Billionaires and global giants given emergency virus loans. Greenpeace said the airlines had received “billions in cheap and easy loans to keep them polluting” and accused the government of missing “endless opportunities to move Britain closer to the low-carbon economy we need”. Luke Hildyard, executive director of the High Pay Centre, a think tank, said: “Many of these companies have a poor record in terms of excessive executive pay at the top, poverty wages for their wider workforce and unsustainable environmental practices. It’s senseless for public bodies to prop up businesses without securing commitments to act in the public interest.”
Times 5th June 2020 read more »
The German government has unveiled plans for a massive €130bn stimulus package that features at least €40bn climate-related spending. In a move that will set a bar that other government’s mulling green recovery packages are likely to be measured against, Chancellor Angela Merkel’s government yesterday published sweeping plans to boost electric vehicle sales, improve building energy efficiency, enhance public transport networks, develop hydrogen infrastructure, and shift the cost of renewables subsidies onto general taxation.
Business Green 4th June 2020 read more »
Andrew Bailey is governor of the Bank of England; François Villeroy de Galhau is governor of Banque de France; Frank Elderson is chair of the Network for Greening the Financial System and executive board member of the Nederlandsche Bank; Mark Carney is UN special envoy for climate action and finance: Collectively, countries around the globe are still far from meeting climate crisis goals, most notably the Paris agreement to limit the increase in global temperature to well below 2C, and to pursue efforts to limit the increase to 1.5C. Over the last year, we have seen record temperatures across Europe, extreme rainfall in the US and wildfires in the Arctic. The effects of the climate crisis are irreversible, so the severity and frequency of these extreme weather events will only increase – by how much depends on our success in transitioning to a net-zero emission world. Recognising this risk, the Network for Greening the Financial System (NGFS) – a coalition of 66 central banks, and supervisors – has been working to “green” the financial system to reduce the costly financial risks that these developments create. Acting early will help to smooth the transition and avoid a sharp and disorderly adjustment. To meet the goals of the Paris agreement requires a whole economy transition: every business, bank and financial institution will need to adapt. The pandemic has shown that we can change our ways of working, living and travelling, but it has also shown that making these adjustments at the height of a crisis brings enormous costs. To address climate breakdown, we can instead take decisions now that reduce emissions in a less disruptive manner. That requires us to be strategic. To build back better.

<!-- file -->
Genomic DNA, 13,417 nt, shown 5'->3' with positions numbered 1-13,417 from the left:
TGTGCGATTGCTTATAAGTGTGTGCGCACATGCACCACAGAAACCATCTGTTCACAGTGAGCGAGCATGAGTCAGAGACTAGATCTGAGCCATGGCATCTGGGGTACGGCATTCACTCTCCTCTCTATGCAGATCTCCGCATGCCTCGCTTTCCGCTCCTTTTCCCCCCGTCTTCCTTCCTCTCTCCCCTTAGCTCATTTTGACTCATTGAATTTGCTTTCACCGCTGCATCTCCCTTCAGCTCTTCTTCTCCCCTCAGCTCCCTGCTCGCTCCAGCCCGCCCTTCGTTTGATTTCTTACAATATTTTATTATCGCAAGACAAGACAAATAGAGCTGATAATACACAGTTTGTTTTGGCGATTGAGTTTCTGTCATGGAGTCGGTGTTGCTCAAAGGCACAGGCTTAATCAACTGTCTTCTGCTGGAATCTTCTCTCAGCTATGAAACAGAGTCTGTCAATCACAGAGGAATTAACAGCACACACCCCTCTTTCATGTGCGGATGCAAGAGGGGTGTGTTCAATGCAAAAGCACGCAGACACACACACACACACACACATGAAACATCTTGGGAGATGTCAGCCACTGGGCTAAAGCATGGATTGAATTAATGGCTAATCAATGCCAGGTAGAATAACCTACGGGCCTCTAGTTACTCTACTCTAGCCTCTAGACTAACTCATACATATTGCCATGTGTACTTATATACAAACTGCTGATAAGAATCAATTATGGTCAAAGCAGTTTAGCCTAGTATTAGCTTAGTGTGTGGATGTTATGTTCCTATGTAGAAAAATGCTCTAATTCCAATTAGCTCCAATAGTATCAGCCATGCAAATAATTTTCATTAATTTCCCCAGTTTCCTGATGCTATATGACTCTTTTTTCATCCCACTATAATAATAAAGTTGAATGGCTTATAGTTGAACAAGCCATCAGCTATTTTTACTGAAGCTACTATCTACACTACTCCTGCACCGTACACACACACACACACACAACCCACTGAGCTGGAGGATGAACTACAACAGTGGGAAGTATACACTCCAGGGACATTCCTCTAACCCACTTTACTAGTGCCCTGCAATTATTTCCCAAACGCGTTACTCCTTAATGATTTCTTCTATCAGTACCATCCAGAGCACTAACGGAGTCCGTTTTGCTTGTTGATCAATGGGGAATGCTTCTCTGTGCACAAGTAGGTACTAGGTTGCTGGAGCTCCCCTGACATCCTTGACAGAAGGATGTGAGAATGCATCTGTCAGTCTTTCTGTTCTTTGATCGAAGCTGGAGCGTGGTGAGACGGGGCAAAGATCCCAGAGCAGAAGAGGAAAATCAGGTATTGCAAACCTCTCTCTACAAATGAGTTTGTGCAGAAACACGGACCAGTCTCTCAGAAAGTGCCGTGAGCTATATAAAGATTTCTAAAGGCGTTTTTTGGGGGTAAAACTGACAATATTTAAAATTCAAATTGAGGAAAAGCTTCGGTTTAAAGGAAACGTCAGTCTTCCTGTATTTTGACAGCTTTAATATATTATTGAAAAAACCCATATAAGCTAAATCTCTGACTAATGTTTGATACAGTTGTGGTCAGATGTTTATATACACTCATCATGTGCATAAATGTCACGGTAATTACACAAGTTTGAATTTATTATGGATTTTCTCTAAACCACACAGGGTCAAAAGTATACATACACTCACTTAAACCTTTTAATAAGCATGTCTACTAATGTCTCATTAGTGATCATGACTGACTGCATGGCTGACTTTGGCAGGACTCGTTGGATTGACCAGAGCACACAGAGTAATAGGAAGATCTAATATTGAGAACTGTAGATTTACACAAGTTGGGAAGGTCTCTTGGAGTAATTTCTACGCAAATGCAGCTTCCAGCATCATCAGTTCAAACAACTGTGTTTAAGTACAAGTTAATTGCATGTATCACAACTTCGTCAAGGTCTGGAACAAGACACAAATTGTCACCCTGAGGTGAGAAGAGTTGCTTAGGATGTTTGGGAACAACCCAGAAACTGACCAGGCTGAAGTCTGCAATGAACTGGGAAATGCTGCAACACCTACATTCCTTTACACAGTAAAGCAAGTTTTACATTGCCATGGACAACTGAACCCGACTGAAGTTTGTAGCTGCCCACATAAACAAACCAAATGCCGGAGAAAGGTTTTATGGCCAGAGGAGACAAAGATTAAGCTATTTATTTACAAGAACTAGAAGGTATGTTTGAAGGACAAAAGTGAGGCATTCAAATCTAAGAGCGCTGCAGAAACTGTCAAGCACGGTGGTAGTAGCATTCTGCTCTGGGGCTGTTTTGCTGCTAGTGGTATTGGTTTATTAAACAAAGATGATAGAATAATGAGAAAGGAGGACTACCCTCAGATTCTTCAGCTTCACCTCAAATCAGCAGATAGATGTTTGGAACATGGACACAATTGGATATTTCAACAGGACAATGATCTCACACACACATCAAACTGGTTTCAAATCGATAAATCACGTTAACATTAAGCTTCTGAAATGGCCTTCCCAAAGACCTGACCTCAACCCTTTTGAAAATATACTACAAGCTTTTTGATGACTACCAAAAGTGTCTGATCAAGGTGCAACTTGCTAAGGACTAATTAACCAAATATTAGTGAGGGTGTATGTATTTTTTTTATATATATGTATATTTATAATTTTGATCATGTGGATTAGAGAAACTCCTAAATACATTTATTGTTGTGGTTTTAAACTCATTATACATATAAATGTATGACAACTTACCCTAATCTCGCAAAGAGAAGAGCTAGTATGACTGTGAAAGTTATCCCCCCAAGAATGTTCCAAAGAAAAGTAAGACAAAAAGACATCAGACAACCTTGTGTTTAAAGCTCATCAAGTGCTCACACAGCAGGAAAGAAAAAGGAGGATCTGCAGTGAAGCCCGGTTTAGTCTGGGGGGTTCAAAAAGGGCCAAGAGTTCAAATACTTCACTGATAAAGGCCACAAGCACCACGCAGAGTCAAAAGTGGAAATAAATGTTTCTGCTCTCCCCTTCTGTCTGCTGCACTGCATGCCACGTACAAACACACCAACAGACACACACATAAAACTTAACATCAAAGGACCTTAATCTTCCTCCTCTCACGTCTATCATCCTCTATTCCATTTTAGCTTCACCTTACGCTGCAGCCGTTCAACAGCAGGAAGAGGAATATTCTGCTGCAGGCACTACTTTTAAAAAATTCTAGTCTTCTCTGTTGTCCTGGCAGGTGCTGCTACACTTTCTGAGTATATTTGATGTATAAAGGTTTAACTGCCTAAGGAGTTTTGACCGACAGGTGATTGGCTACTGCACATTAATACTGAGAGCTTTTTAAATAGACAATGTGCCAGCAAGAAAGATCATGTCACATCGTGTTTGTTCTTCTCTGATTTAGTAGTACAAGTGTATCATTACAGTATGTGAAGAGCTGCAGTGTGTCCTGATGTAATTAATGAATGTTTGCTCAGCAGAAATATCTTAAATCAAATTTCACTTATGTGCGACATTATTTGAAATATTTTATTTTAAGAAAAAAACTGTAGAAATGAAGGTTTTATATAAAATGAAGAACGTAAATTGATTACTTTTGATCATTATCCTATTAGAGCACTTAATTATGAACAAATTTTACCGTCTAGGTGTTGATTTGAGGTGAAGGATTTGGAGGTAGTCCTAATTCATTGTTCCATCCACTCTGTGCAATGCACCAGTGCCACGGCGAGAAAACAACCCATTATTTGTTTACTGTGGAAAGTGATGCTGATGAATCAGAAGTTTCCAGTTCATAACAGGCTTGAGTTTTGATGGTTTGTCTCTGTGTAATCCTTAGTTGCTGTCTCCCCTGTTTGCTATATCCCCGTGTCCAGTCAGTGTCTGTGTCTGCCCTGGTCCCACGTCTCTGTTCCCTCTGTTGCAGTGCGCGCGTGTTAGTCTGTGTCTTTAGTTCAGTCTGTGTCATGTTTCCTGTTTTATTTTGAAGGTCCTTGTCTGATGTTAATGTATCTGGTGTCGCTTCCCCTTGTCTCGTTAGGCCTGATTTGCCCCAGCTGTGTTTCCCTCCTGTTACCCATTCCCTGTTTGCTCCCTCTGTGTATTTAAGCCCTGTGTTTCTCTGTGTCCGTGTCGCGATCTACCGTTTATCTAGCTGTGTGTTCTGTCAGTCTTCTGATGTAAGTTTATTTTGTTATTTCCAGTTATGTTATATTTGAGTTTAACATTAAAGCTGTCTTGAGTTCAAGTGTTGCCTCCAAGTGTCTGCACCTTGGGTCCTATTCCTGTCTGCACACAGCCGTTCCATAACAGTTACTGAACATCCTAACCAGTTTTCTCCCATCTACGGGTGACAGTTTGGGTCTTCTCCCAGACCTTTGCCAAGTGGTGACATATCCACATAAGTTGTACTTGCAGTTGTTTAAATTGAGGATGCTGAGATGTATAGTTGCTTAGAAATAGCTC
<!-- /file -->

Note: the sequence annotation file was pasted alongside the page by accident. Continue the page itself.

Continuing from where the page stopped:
Guardian 5th June 2020 read more »
International flights taking off from the UK must be taken into account in the government’s calculations on reaching net zero emissions as part of a “green” recovery for the airline industry, a transport thinktank has urged. The government has given loan bailouts to airlines totalling £1.5bn since the coronavirus outbreak, with no environmental conditions attached. Ryanair is the latest company to secure a £600m loan from the scheme, despite its chief executive, Michael O’Leary’s outspoken condemnation of such bailouts across Europe as uncompetitive state aid. British Airways secured a £300m loan and EasyJet received £600m. The thinktank Transport and Environment calculates that more than £30bn has been promised or given in bailouts to airlines across Europe due to Covid-19, and it said the recovery of the industry must be sustainable and tied to policies to cut carbon emissions.
Guardian 4th June 2020 read more »
Independent 4th June 2020 read more »
Climate of optimism: Why veteran environmentalist Sir Jonathon Porritt is so hopeful right now. Exclusive: The global response to coronavirus has shown us what action looks like — ‘We are capable of doing astonishing things’, says writer and broadcaster. Speaking to The Independent following his appearance at the wonderfully-named Lockdown LitFest, Porritt, 69, explains his buoyancy, and why he believes the impact of the Covid-19 pandemic could provide an opportunity for individuals and authorities. “It’s a right old mess we’re in right now,” he says, when I ask about the impact of coronavirus on the climate crisis. “In a way it’s going to be the critical test — whether we’ve got the ability to learn lessons from Covid-19 and actually incorporate them into some of our planning for addressing the climate emergency.” Porritt says one of the key revelations which has been “exciting” in terms of how we might address the climate crisis is how the pandemic showcased the sudden ability of governments and local authorities to act decisively. Speaking about the rapid roll-out of new cycling lanes and changes to road routes to help reduce the spread of the virus, Porritt takes aim at the government’s vast financial commitment to motor vehicles.
Independent 5th June 2020 read more »